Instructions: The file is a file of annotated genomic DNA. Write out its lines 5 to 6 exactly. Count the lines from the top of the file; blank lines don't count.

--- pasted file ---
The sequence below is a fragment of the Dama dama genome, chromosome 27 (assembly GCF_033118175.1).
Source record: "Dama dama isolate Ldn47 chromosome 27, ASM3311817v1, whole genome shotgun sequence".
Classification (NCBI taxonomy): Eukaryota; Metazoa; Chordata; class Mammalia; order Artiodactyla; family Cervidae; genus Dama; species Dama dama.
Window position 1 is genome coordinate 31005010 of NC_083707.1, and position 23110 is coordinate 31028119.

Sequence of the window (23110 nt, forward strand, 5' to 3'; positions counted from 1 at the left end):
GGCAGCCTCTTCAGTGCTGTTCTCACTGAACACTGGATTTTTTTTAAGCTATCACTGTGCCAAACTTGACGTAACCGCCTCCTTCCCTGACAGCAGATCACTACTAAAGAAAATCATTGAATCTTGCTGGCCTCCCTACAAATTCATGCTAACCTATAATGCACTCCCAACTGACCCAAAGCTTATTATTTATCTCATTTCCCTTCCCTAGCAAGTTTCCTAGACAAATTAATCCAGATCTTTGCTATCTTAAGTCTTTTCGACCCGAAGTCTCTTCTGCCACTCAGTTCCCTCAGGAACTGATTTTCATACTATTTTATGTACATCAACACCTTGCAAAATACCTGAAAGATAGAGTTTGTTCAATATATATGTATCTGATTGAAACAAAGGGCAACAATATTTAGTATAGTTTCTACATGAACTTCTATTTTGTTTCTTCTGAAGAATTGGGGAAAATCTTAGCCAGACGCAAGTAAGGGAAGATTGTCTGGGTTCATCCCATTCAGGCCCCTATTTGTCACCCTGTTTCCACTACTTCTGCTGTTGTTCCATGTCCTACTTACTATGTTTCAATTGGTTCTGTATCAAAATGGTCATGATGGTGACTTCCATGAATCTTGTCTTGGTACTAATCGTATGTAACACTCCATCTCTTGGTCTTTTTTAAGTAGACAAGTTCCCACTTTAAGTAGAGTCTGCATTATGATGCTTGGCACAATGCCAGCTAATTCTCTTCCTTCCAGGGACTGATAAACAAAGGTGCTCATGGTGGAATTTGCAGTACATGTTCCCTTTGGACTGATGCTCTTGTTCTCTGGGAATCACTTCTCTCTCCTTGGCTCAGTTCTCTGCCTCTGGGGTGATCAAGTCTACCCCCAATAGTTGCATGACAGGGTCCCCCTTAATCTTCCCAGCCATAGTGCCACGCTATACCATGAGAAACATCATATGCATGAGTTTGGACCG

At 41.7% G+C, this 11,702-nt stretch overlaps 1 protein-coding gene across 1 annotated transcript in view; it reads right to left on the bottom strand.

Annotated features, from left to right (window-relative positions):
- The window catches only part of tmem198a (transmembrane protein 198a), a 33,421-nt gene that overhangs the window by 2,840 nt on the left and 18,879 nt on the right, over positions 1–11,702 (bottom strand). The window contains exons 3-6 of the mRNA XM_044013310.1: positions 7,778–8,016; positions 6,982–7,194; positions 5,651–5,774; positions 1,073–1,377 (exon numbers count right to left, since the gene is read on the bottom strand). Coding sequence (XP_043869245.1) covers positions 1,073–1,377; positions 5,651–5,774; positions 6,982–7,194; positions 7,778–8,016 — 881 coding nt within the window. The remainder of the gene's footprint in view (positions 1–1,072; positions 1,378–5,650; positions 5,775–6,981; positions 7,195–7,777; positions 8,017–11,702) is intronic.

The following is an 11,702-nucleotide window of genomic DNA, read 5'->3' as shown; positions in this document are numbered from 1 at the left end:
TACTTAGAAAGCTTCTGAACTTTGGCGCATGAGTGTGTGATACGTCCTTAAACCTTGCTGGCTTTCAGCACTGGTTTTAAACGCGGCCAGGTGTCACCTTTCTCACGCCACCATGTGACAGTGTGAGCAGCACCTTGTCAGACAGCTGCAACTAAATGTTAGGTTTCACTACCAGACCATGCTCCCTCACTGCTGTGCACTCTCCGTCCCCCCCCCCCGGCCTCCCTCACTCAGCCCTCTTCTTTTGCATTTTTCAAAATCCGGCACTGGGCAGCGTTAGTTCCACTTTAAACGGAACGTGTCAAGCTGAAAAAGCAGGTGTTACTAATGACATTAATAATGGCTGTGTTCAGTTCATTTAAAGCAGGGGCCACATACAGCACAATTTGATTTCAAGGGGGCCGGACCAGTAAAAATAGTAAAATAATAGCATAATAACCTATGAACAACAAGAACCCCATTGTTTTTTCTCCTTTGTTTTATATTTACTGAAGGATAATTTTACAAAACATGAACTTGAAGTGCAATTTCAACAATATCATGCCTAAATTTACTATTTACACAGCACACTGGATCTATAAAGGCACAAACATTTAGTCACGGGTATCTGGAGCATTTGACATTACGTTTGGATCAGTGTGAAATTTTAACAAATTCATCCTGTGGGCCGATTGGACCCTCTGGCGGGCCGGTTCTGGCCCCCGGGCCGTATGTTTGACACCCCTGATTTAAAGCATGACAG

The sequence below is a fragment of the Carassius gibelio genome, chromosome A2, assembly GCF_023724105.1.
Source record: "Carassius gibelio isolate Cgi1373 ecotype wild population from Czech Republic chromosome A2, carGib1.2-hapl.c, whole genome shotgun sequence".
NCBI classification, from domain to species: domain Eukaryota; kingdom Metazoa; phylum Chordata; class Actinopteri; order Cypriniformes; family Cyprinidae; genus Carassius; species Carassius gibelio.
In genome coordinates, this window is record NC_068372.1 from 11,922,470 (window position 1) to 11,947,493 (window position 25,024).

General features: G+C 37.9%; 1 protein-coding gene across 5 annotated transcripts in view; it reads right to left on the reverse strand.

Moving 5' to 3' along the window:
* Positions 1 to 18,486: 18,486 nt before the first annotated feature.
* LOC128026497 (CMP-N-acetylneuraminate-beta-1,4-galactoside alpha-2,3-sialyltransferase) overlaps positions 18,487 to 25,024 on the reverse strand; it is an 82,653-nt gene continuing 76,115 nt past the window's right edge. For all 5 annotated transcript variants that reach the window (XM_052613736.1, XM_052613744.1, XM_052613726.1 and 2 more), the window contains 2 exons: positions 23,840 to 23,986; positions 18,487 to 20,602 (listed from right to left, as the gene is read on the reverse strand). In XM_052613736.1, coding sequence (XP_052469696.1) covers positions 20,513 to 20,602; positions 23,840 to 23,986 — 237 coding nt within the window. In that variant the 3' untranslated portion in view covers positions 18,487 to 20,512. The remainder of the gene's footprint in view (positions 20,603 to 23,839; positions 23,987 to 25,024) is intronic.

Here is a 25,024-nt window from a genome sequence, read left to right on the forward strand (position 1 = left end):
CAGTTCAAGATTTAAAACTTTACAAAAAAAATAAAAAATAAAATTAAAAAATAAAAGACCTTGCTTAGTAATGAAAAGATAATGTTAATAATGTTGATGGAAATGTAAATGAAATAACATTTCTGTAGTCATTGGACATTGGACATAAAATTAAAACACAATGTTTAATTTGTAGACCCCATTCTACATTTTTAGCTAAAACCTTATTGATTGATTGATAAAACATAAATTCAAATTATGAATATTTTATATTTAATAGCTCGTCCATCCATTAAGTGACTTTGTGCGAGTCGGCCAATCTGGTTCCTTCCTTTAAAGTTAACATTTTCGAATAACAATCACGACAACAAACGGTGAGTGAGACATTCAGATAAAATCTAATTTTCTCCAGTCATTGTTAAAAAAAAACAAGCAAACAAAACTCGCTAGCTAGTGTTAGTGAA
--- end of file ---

Sequence of the window (23110 nt, forward strand, 5' to 3'; positions counted from 1 at the left end):
GGCAGCCTCTTCAGTGCTGTTCTCACTGAACACTGGATTTTTTTTAAGCTATCACTGTGCCAAACTTGACGTAACCGCCTCCTTCCCTGACAGCAGATCACTACTAAAGAAAATCATTGAATCTTGCTGGCCTCCCTACAAATTCATGCTAACCTATAATGCACTCCCAACTGACCCAAAGCTTATTATTTATCTCATTTCCCTTCCCTAGCAAGTTTCCTAGACAAATTAATCCAGATCTTTGCTATCTTAAGTCTTTTCGACCCGAAGTCTCTTCTGCCACTCAGTTCCCTCAGGAACTGATTTTCATACTATTTTATGTACATCAACACCTTGCAAAATACCTGAAAGATAGAGTTTGTTCAATATATATGTATCTGATTGAAACAAAGGGCAACAATATTTAGTATAGTTTCTACATGAACTTCTATTTTGTTTCTTCTGAAGAATTGGGGAAAATCTTAGCCAGACGCAAGTAAGGGAAGATTGTCTGGGTTCATCCCATTCAGGCCCCTATTTGTCACCCTGTTTCCACTACTTCTGCTGTTGTTCCATGTCCTACTTACTATGTTTCAATTGGTTCTGTATCAAAATGGTCATGATGGTGACTTCCATGAATCTTGTCTTGGTACTAATCGTATGTAACACTCCATCTCTTGGTCTTTTTTAAGTAGACAAGTTCCCACTTTAAGTAGAGTCTGCATTATGATGCTTGGCACAATGCCAGCTAATTCTCTTCCTTCCAGGGACTGATAAACAAAGGTGCTCATGGTGGAATTTGCAGTACATGTTCCCTTTGGACTGATGCTCTTGTTCTCTGGGAATCACTTCTCTCTCCTTGGCTCAGTTCTCTGCCTCTGGGGTGATCAAGTCTACCCCCAATAGTTGCATGACAGGGTCCCCCTTAATCTTCCCAGCCATAGTGCCACGCTATACCATGAGAAACATCATATGCATGAGTTTGGACCG